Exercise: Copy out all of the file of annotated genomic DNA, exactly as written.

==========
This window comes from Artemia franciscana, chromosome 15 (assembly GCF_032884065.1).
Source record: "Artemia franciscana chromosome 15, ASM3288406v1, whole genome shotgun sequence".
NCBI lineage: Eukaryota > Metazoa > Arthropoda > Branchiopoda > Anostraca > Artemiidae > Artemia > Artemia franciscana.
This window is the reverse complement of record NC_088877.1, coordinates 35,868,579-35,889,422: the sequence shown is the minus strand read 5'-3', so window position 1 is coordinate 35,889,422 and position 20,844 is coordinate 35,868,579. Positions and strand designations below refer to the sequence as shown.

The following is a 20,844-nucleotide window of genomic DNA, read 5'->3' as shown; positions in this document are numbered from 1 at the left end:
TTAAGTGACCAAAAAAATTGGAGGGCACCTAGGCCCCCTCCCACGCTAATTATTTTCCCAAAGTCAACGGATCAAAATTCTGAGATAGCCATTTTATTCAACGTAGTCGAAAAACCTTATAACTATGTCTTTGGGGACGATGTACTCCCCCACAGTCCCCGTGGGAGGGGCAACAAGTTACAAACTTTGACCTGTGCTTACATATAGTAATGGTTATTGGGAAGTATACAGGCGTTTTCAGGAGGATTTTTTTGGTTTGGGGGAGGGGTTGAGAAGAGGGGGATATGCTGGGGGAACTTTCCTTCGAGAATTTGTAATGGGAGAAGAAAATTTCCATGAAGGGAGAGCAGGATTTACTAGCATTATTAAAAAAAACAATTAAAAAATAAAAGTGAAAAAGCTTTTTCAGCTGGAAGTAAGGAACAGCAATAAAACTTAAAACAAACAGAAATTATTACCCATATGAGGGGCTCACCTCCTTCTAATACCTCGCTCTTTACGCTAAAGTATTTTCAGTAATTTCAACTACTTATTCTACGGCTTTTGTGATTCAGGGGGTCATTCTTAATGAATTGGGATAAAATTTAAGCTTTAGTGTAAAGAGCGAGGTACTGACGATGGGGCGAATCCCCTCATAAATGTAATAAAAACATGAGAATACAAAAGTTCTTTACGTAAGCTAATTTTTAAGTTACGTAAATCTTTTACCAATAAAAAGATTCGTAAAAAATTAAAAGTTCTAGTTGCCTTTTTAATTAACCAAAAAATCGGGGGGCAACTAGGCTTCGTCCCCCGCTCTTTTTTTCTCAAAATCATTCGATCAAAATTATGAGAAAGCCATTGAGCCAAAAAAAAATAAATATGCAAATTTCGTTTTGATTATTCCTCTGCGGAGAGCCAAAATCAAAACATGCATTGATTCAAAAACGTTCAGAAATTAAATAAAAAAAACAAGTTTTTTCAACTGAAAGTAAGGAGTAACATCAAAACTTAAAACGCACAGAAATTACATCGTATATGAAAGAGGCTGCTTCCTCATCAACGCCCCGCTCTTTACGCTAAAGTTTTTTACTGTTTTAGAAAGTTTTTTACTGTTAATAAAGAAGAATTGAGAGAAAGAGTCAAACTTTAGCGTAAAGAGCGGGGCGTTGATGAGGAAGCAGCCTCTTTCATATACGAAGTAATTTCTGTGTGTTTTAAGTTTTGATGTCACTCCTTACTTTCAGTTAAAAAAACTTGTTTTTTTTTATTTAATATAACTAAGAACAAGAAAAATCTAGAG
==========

This window comes from Artemia franciscana, chromosome 15 (assembly GCF_032884065.1).
Source record: "Artemia franciscana chromosome 15, ASM3288406v1, whole genome shotgun sequence".
NCBI lineage: Eukaryota > Metazoa > Arthropoda > Branchiopoda > Anostraca > Artemiidae > Artemia > Artemia franciscana.
This window is the reverse complement of record NC_088877.1, coordinates 35,868,579-35,889,422: the sequence shown is the minus strand read 5'-3', so window position 1 is coordinate 35,889,422 and position 20,844 is coordinate 35,868,579. Positions and strand designations below refer to the sequence as shown.

The following is a 20,844-nucleotide window of genomic DNA, read 5'->3' as shown; positions in this document are numbered from 1 at the left end:
TTAAGTGACCAAAAAAATTGGAGGGCACCTAGGCCCCCTCCCACGCTAATTATTTTCCCAAAGTCAACGGATCAAAATTCTGAGATAGCCATTTTATTCAACGTAGTCGAAAAACCTTATAACTATGTCTTTGGGGACGATGTACTCCCCCACAGTCCCCGTGGGAGGGGCAACAAGTTACAAACTTTGACCTGTGCTTACATATAGTAATGGTTATTGGGAAGTATACAGGCGTTTTCAGGAGGATTTTTTTGGTTTGGGGGAGGGGTTGAGAAGAGGGGGATATGCTGGGGGAACTTTCCTTCGAGAATTTGTAATGGGAGAAGAAAATTTCCATGAAGGGAGAGCAGGATTTACTAGCATTATTAAAAAAAACAATTAAAAAATAAAAGTGAAAAAGCTTTTTCAGCTGGAAGTAAGGAACAGCAATAAAACTTAAAACAAACAGAAATTATTACCCATATGAGGGGCTCACCTCCTTCTAATACCTCGCTCTTTACGCTAAAGTATTTTCAGTAATTTCAACTACTTATTCTACGGCTTTTGTGATTCAGGGGGTCATTCTTAATGAATTGGGATAAAATTTAAGCTTTAGTGTAAAGAGCGAGGTACTGACGATGGGGCGAATCCCCTCATAAATGTAATAAAAACATGAGAATACAAAAGTTCTTTACGTAAGCTAATTTTTAAGTTACGTAAATCTTTTACCAATAAAAAGATTCGTAAAAAATTAAAAGTTCTAGTTGCCTTTTTAATTAACCAAAAAATCGGGGGGCAACTAGGCTTCGTCCCCCGCTCTTTTTTTCTCAAAATCATTCGATCAAAATTATGAGAAAGCCATTGAGCCAAAAAAAAATAAATATGCAAATTTCGTTTTGATTATTCCTCTGCGGAGAGCCAAAATCAAAACATGCATTGATTCAAAAACGTTCAGAAATTAAATAAAAAAAACAAGTTTTTTCAACTGAAAGTAAGGAGTAACATCAAAACTTAAAACGCACAGAAATTACATCGTATATGAAAGAGGCTGCTTCCTCATCAACGCCCCGCTCTTTACGCTAAAGTTTTTTACTGTTTTAGAAAGTTTTTTACTGTTAATAAAGAAGAATTGAGAGAAAGAGTCAAACTTTAGCGTAAAGAGCGGGGCGTTGATGAGGAAGCAGCCTCTTTCATATACGAAGTAATTTCTGTGTGTTTTAAGTTTTGATGTCACTCCTTACTTTCAGTTAAAAAAACTTGTTTTTTTTTATTTAATATAACTAAGAACAAGAAAAATCTAGAG